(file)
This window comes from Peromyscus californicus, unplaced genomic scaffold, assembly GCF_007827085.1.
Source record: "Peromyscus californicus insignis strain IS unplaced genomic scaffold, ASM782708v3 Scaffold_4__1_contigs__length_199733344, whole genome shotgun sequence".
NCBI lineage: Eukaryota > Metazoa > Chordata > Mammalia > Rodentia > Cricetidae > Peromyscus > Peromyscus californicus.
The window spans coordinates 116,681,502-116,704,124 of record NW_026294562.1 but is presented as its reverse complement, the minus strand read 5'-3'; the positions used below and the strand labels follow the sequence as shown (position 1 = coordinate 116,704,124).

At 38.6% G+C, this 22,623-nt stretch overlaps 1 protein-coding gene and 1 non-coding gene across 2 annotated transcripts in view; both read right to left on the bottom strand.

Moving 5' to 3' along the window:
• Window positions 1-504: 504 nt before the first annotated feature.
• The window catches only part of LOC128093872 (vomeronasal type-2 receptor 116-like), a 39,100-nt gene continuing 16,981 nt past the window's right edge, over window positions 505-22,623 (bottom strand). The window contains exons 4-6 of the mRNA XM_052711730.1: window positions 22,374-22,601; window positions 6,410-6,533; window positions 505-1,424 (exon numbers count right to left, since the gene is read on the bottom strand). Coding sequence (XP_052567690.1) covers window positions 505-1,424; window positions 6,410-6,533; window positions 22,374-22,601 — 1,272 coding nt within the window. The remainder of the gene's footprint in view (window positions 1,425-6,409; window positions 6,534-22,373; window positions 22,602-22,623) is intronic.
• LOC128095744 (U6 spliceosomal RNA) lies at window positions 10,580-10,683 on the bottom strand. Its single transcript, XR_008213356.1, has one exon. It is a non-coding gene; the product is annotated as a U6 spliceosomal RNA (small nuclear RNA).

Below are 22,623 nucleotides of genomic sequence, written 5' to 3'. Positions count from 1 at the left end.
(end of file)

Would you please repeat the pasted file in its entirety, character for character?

This window comes from Peromyscus californicus, unplaced genomic scaffold, assembly GCF_007827085.1.
Source record: "Peromyscus californicus insignis strain IS unplaced genomic scaffold, ASM782708v3 Scaffold_4__1_contigs__length_199733344, whole genome shotgun sequence".
NCBI lineage: Eukaryota > Metazoa > Chordata > Mammalia > Rodentia > Cricetidae > Peromyscus > Peromyscus californicus.
The window spans coordinates 116,681,502-116,704,124 of record NW_026294562.1 but is presented as its reverse complement, the minus strand read 5'-3'; the positions used below and the strand labels follow the sequence as shown (position 1 = coordinate 116,704,124).

At 38.6% G+C, this 22,623-nt stretch overlaps 1 protein-coding gene and 1 non-coding gene across 2 annotated transcripts in view; both read right to left on the bottom strand.

Moving 5' to 3' along the window:
• Window positions 1-504: 504 nt before the first annotated feature.
• The window catches only part of LOC128093872 (vomeronasal type-2 receptor 116-like), a 39,100-nt gene continuing 16,981 nt past the window's right edge, over window positions 505-22,623 (bottom strand). The window contains exons 4-6 of the mRNA XM_052711730.1: window positions 22,374-22,601; window positions 6,410-6,533; window positions 505-1,424 (exon numbers count right to left, since the gene is read on the bottom strand). Coding sequence (XP_052567690.1) covers window positions 505-1,424; window positions 6,410-6,533; window positions 22,374-22,601 — 1,272 coding nt within the window. The remainder of the gene's footprint in view (window positions 1,425-6,409; window positions 6,534-22,373; window positions 22,602-22,623) is intronic.
• LOC128095744 (U6 spliceosomal RNA) lies at window positions 10,580-10,683 on the bottom strand. Its single transcript, XR_008213356.1, has one exon. It is a non-coding gene; the product is annotated as a U6 spliceosomal RNA (small nuclear RNA).

Below are 22,623 nucleotides of genomic sequence, written 5' to 3'. Positions count from 1 at the left end.